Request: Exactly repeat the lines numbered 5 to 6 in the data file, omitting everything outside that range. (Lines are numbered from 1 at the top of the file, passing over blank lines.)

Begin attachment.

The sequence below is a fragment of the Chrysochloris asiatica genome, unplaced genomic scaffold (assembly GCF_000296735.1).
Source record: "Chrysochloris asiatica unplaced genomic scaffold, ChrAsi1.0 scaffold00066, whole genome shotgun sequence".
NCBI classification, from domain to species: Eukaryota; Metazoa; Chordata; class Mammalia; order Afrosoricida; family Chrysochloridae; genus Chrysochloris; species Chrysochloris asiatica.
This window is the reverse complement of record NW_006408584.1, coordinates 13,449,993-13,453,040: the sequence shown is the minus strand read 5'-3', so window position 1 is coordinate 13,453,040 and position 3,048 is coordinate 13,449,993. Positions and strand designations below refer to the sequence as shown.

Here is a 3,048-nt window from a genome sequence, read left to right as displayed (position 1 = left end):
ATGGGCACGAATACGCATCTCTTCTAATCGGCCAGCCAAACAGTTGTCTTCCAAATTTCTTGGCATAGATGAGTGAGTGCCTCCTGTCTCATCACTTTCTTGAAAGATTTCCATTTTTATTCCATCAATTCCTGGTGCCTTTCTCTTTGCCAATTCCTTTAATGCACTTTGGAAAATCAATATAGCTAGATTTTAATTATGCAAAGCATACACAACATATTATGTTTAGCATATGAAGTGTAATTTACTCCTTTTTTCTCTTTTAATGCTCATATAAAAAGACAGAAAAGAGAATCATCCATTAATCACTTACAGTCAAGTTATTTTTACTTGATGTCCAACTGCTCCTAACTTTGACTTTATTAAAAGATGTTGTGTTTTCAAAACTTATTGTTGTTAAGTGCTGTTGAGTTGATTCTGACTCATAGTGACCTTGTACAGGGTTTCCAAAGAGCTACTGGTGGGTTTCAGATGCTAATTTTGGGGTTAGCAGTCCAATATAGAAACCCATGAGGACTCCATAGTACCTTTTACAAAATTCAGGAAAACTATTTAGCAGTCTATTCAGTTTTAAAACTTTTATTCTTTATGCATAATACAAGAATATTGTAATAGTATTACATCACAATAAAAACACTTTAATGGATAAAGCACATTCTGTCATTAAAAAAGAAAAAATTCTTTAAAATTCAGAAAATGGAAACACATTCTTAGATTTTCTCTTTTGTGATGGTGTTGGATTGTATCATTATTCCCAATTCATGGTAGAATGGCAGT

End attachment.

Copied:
Here is a 3,048-nt window from a genome sequence, read left to right as displayed (position 1 = left end):
ATGGGCACGAATACGCATCTCTTCTAATCGGCCAGCCAAACAGTTGTCTTCCAAATTTCTTGGCATAGATGAGTGAGTGCCTCCTGTCTCATCACTTTCTTGAAAGATTTCCATTTTTATTCCATCAATTCCTGGTGCCTTTCTCTTTGCCAATTCCTTTAATGCACTTTGGAAAATCAATATAGCTAGATTTTAATTATGCAAAGCATACACAACATATTATGTTTAGCATATGAAGTGTAATTTACTCCTTTTTTCTCTTTTAATGCTCATATAAAAAGACAGAAAAGAGAATCATCCATTAATCACTTACAGTCAAGTTATTTTTACTTGATGTCCAACTGCTCCTAACTTTGACTTTATTAAAAGATGTTGTGTTTTCAAAACTTATTGTTGTTAAGTGCTGTTGAGTTGATTCTGACTCATAGTGACCTTGTACAGGGTTTCCAAAGAGCTACTGGTGGGTTTCAGATGCTAATTTTGGGGTTAGCAGTCCAATATAGAAACCCATGAGGACTCCATAGTACCTTTTACAAAATTCAGGAAAACTATTTAGCAGTCTATTCAGTTTTAAAACTTTTATTCTTTATGCATAATACAAGAATATTGTAATAGTATTACATCACAATAAAAACACTTTAATGGATAAAGCACATTCTGTCATTAAAAAAGAAAAAATTCTTTAAAATTCAGAAAATGGAAACACATTCTTAGATTTTCTCTTTTGTGATGGTGTTGGATTGTATCATTATTCCCAATTCATGGTAGAATGGCAGT